California Tenant's Right to Repair and Deduct

Reasons Tenants Can Repair and Deduct in California

Rental units in the state of California must meet certain habitability standards. It is the landlord’s responsibility to maintain their property up to these standards. If a tenant feels that there is an issue in their unit or at the property as a whole, that is making the property ‘untenantable’, the tenant must provide the landlord with notice of the issue. Here are a California tenant’s rights to repair and deduct for repairs.

Landlord Responsibility to Maintain Premises

A landlord is responsible for keeping their rental property in a habitable condition. This involves the proper installation, as well as maintenance, of facilities within the property. In California, a landlord’s obligations include, but are not limited to, the following:

  • Ensuring that the rental is waterproof- Which includes roofing, exterior walls, exterior doors and windows.
  • All plumbing and gas adheres to code and is in good working condition.
  • Tenant has access to proper water supply and waste disposal system.
  • All heating adheres to code and is in good working condition.
  • All electrical adheres to code and is in good working condition.
  • The interior and exterior of the building is clean and free from dirt, debris, rodents and vermin.
  • Landlord supplies appropriate number of trash receptacles and receptacles are in good repair.
  • All stairwells, railings and floors are in good condition.
  • Dead bolts must be installed on all entry doors.
  • Ensuring all windows have proper safety and locking mechanisms.
  • Making sure all common area doors have locks which comply with local fire code.
  • Ensuring that each unit has at least one operable telephone jack.

Tenant Must Give Notice

If a tenant notices a health or safety violation at the property that is making the property unfit for a tenant, the tenant must give written or oral notice to the landlord that the issues must be remedied.

No Response From Landlord

If the tenant has given written notice to the landlord about a health or safety issue that needs to be fixed, and the landlord has not addressed the problem, the tenant has two options:

1. Repair and Deduct- If the landlord has not fixed the problem, then, in California, the tenant can do the repair themselves or hire someone to do the repair for them. The tenant is then allowed to deduct the cost of the repair from their monthly rent, however, the cost cannot exceed one month’s rent.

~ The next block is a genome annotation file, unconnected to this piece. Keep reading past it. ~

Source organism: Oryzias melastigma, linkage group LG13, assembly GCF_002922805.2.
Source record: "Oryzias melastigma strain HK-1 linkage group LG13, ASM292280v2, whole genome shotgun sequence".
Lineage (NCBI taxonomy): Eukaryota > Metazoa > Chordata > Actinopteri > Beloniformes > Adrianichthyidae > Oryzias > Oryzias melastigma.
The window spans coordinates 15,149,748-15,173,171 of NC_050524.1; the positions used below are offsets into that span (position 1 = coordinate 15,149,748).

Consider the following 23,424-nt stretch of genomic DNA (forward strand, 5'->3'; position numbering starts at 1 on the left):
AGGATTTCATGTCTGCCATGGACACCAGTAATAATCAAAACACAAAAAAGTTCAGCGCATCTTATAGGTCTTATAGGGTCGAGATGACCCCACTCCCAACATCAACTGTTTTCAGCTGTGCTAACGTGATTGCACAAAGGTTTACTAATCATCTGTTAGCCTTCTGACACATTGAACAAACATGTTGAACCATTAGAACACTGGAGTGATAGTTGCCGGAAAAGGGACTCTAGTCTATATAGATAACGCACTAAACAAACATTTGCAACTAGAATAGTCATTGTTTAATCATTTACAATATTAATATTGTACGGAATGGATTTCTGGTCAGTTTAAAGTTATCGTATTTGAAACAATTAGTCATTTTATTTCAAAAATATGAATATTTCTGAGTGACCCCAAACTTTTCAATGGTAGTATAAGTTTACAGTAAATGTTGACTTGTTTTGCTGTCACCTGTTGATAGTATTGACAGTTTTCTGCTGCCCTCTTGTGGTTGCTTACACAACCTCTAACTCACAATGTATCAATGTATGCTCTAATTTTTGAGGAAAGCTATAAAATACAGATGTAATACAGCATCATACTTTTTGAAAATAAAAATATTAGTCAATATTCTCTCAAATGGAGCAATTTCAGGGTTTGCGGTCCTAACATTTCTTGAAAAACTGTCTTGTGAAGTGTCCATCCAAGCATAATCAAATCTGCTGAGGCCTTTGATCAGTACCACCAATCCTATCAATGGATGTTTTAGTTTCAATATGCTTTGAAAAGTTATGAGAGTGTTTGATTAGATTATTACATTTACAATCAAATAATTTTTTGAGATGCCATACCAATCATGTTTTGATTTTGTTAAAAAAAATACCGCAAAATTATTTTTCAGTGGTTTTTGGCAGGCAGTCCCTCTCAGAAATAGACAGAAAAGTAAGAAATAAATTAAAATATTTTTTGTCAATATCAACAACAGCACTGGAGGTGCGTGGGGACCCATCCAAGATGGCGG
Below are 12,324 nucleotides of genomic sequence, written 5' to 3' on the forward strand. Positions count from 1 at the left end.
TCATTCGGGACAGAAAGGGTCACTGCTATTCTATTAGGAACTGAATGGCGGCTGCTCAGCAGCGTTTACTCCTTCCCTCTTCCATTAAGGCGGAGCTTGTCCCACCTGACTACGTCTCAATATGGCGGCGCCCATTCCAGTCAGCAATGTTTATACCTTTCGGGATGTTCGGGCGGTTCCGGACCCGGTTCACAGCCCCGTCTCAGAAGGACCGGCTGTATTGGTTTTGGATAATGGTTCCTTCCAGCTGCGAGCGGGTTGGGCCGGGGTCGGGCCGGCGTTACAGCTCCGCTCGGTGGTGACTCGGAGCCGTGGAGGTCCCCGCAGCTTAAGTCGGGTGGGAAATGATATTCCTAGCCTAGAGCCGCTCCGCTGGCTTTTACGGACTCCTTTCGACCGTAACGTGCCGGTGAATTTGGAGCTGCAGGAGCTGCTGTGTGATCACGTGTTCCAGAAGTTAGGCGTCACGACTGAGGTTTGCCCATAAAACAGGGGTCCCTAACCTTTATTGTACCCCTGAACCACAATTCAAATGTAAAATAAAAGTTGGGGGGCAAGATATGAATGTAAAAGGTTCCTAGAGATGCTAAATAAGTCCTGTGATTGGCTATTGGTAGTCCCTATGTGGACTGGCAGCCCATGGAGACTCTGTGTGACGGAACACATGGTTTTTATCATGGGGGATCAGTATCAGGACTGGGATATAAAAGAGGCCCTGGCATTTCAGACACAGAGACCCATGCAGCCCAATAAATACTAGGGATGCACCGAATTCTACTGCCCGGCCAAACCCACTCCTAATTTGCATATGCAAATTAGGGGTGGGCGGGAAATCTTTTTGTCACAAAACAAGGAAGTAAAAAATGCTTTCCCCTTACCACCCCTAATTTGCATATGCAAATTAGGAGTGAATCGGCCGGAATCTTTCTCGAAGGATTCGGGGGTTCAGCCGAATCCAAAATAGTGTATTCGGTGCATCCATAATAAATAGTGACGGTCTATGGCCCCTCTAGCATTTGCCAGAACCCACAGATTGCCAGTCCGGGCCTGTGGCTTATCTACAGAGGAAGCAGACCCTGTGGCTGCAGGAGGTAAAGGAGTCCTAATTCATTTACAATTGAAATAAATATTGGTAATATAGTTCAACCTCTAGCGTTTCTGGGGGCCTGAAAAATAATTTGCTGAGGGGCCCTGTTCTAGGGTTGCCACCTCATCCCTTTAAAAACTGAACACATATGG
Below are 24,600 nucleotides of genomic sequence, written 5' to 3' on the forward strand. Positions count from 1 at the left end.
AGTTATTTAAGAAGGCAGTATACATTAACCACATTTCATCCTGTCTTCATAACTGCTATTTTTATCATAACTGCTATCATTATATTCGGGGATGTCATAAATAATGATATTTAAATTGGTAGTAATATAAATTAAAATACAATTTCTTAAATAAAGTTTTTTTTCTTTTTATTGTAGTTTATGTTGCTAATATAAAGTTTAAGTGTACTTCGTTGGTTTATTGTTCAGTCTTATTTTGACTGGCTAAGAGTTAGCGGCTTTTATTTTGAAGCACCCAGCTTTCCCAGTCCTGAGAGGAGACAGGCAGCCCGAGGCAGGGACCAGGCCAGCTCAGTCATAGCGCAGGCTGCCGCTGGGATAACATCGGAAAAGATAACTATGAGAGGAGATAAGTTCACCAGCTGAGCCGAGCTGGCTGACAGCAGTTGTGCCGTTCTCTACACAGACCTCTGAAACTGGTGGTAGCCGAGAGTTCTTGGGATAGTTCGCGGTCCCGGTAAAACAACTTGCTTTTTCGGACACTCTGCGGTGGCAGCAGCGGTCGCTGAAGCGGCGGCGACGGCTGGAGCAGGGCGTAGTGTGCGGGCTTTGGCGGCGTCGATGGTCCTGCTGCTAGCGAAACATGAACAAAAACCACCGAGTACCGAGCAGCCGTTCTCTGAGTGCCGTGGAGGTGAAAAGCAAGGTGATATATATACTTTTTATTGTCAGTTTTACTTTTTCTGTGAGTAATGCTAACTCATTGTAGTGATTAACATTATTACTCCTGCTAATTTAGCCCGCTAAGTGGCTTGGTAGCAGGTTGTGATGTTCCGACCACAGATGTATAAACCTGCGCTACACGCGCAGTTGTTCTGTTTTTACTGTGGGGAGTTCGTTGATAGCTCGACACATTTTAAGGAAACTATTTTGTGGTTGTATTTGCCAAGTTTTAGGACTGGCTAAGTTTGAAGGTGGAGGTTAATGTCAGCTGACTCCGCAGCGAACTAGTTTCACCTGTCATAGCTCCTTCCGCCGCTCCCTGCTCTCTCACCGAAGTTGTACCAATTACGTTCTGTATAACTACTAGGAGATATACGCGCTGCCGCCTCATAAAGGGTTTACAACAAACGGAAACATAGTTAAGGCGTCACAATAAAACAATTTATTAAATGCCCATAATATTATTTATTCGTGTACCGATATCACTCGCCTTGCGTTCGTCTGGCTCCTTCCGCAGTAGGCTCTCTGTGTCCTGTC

2. Vacate the Premises- If the landlord does not remedy the issue that is causing the unit for be “untenantable,” then the tenant can vacate the premises. After vacating the premises, the tenant is not responsible for paying any additional rent. The tenant cannot vacate the premises more than twice during any 12 month period.

Tenant Has Reasonable Time to Take Action

The tenant has a reasonable amount of time to repair and deduct. Under California Code, this reasonable amount of time is 30 days. If the tenant does not take action within 30 days of notifying the landlord of the needed repair, then the burden of proof of explaining why the repair was not completed sooner falls on the tenant.

Tenant Negligence

A tenant forfeits any right to repair and deduct or vacate the premises if the dilapidated condition in the rental unit is caused by the tenant’s negligence or failure to adhere to the tenant’s obligations under California Code 1941.2 or if the tenant’s failure to adhere to these obligations limits the landlord’s ability to make the needed repair. These include:

  • Keeping the Unit Clean and in a Sanitary Condition
  • Properly Disposing of All Trash and Debris
  • Properly Using All Electrical, Gas and Plumbing Fixtures
  • Keeping All Electrical, Gas and Plumbing Fixtures in a Clean Condition
  • Not Allowing Any Guest to Damage, Deface , Destroy or Remove Any Part of the Dwelling.
  • Only Using Each Area of the Rental for Its Intended Purpose.

California Code on Repair and Deduct

If you would like to read California’s code on a tenant’s ability to repair and deduct, please consult California Civil Code §§ 1941.1, 1941.2, 1941.3, 1941.4, 1942 and 1962.